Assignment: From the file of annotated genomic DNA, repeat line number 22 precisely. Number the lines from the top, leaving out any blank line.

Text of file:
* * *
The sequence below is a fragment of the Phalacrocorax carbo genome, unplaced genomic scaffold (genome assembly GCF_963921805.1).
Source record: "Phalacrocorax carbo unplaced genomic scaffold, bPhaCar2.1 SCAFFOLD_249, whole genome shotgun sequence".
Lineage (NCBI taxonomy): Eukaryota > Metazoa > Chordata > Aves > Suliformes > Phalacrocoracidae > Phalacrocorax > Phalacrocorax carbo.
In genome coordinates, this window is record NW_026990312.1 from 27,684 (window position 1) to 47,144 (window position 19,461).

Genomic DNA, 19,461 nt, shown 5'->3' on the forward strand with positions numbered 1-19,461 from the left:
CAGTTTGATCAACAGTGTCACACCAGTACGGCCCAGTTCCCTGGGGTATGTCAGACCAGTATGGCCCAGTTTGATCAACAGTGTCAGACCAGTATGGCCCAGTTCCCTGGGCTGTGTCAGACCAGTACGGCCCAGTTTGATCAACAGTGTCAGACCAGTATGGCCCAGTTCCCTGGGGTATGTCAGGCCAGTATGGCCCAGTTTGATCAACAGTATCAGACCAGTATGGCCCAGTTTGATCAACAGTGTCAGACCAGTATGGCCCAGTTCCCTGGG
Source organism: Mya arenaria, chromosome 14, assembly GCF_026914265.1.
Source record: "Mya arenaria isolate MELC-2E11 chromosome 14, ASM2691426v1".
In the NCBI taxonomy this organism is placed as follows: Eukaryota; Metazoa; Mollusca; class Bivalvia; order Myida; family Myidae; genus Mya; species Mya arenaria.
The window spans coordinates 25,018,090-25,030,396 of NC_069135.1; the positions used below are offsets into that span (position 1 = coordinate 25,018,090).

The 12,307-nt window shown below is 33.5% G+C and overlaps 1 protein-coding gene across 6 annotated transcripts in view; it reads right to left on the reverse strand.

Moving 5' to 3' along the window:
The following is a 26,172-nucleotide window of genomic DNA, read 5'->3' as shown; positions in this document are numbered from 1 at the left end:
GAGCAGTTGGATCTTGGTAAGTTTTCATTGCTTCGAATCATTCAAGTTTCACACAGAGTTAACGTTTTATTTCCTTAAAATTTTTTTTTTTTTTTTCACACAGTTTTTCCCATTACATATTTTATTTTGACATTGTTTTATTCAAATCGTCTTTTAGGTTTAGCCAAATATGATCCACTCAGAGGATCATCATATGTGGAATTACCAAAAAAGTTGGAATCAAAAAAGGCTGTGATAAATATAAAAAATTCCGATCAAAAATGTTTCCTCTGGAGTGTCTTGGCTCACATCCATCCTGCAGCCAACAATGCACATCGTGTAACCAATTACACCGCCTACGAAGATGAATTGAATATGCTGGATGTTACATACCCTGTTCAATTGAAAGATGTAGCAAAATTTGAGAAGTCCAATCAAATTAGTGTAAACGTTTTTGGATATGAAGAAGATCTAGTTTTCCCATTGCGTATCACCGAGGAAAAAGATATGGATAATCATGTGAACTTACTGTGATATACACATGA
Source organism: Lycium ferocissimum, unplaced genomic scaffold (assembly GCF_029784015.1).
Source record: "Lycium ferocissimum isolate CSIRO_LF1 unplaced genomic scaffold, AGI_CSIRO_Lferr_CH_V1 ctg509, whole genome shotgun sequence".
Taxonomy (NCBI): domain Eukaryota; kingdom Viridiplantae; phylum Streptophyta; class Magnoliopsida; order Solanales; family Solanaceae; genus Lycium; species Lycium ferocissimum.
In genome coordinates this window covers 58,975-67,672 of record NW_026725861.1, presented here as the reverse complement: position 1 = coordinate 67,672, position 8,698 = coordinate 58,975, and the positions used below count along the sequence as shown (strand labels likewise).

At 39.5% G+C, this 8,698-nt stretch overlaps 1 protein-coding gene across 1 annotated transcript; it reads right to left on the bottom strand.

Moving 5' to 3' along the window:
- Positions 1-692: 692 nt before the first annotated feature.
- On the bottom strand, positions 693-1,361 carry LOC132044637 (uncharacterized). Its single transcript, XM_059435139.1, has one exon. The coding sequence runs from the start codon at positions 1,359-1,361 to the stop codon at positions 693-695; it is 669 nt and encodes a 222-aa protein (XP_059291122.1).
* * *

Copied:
- On the bottom strand, positions 693-1,361 carry LOC132044637 (uncharacterized). Its single transcript, XM_059435139.1, has one exon. The coding sequence runs from the start codon at positions 1,359-1,361 to the stop codon at positions 693-695; it is 669 nt and encodes a 222-aa protein (XP_059291122.1).